It's not uncommon that we decide to forego insulated coolers, because they are heavy and bulky. Plus, a cooler doesn't do you much good unless you bring plenty of ice, which adds even more to the weight and space issues. Sometimes dry ice can be an option, but that presents its own set of complications - not the least of which is that you can't fly with dry ice on commercial airlines, and it's often unavailable in the remote Alaska villages where you begin your trip. Your situation may boil down to the fact that an iced cooler in the Alaska backcountry is a luxury that just isn't worth bothering with. And remember, a certain amount of freshness can be maintained by keeping food out of the direct sun, and on the river-chilled bottom of the boat.


Another important consideration for your float trip menu is that you will have a ready source of protein for the taking nearly every day. Fillet those fish and eat them. Grill them, fry them, cut them up and put them in chowders, and mash the cooked leftovers into sandwich spread - Alaska is a place where you can do this without guilt.

In addition, here are a few other random tips and ideas we've zeroed in on over the years:

  • We love long-handled grill baskets. The model we use is designed for cooking fish, but we also find it useful for open-fire cooking of meats and vegetables. The basket's most important use is to easily move food away from hot spots or flare-ups in the cook fire. If you can fit them in, bring grill baskets.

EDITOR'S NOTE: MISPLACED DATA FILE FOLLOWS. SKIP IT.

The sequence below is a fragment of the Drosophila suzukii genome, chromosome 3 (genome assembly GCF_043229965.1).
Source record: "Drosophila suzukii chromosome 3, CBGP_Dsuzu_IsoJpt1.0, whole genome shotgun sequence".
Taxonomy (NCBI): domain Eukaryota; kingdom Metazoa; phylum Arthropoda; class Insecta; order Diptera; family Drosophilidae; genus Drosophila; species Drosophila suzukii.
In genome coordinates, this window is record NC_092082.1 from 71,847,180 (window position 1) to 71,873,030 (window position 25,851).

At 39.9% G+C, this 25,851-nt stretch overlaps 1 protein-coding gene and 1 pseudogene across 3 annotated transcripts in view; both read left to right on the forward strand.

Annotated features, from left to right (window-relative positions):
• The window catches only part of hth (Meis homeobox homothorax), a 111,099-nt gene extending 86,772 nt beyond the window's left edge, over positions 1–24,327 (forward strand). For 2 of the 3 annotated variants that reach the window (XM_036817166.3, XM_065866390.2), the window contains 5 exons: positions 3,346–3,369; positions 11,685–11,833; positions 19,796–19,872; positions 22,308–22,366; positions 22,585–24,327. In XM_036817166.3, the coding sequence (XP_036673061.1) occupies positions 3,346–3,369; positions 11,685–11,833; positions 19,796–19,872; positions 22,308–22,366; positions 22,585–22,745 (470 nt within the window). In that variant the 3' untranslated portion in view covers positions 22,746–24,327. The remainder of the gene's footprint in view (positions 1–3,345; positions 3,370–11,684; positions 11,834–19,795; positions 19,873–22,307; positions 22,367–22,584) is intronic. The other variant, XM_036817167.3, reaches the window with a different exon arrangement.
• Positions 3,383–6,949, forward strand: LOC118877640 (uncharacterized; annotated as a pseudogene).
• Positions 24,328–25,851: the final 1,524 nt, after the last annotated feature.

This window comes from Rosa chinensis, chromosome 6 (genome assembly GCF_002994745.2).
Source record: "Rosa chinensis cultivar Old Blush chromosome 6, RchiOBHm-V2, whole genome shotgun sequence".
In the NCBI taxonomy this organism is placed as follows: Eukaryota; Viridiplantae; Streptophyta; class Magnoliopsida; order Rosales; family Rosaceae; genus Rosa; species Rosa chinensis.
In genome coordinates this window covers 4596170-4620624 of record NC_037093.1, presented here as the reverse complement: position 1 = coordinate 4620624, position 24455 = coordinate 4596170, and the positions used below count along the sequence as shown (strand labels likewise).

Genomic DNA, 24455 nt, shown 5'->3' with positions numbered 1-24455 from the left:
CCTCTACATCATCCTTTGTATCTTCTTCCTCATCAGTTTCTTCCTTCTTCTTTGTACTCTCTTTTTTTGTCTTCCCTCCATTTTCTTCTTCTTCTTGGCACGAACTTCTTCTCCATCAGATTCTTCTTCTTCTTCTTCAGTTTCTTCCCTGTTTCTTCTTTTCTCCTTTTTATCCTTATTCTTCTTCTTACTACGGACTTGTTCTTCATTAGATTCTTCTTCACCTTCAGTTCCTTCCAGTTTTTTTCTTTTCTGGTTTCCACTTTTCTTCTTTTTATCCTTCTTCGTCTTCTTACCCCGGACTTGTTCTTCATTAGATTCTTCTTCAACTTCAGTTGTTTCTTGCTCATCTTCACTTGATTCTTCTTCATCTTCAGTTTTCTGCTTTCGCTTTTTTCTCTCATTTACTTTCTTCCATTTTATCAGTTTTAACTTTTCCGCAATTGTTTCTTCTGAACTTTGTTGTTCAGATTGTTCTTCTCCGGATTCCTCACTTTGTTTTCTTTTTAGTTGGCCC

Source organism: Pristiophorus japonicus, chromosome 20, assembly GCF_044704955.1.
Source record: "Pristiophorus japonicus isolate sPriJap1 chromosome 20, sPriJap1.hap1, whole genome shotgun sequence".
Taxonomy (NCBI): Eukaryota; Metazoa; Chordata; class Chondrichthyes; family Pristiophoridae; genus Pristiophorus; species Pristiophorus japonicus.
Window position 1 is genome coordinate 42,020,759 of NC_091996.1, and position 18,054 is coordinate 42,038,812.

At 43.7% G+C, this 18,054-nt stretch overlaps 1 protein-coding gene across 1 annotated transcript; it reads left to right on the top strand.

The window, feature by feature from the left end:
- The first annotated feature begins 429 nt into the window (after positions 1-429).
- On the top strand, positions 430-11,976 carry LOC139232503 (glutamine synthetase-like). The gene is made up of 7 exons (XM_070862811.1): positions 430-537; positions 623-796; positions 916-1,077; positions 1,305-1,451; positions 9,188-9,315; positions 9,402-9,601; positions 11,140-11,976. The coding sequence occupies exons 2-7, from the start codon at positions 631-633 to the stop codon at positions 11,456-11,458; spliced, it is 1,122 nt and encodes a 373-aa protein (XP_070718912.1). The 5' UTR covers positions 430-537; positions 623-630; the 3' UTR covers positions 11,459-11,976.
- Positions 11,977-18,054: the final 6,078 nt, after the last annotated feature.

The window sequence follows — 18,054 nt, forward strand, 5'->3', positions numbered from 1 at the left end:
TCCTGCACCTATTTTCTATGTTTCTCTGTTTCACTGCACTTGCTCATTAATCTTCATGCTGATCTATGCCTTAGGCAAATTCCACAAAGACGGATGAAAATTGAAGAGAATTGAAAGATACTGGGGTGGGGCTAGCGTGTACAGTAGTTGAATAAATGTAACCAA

• Vegetables that travel well: potatoes, carrots, onions, garlic, cabbage, cauliflower, and bell peppers. Keep them dry and cool and they'll easily last through your trip.
  • A retort pouch is a sealed aluminum foil bag - think of it as a "flexible can". To prepare food stored this way, all you have to do is drop the pouch in hot water (or you can even skip that and eat the food cold). Our favorite brands and flavors of pouched sauces are Curry Simple (any flavor), Kitchens of India (Kidney Bean or Chick Pea Curry), and Tasty Bites (Bombay potatoes). Cooked chicken, smoked salmon, and other seafood also comes packaged in retort pouches, and is equally good. These have become float trip mainstays for us.
  • Among the many brands of grocery-store grains and pastas, we find ourselves drawn to the Near East brand of flavored rices and couscous (good for breakfast even), Zatarains red beans and rice, and Knorr cheese pasta or rice side dish mixes. For dried soups, we like the Nile brand for single-serving , "cup of soup" sizes, and for large multiple-serving sizes , we often choose Bear Creek brand, which we find even more appealing if we beef them up with whatever vegetables or protein we have on hand.

Shown below is an actual grub list we used on a 3-person, 7-night float trip in Western Alaska last summer. We travelled on the airlines with the food packed in plastic totes, then we transferred the goods to dry bags for the trip. All the fresh meat products were frozen ahead of time and were packaged in vacuum-sealed pouches. The curry sauces and dried soups were purchased in retort pouches or were factory-sealed in waterproof sacks. The dried goods that weren't already in waterproof sacks - rice, couscous, pasta, breads, etc. - we sealed in ziplock bags before going into the dry bags, a "double bagging", if you will.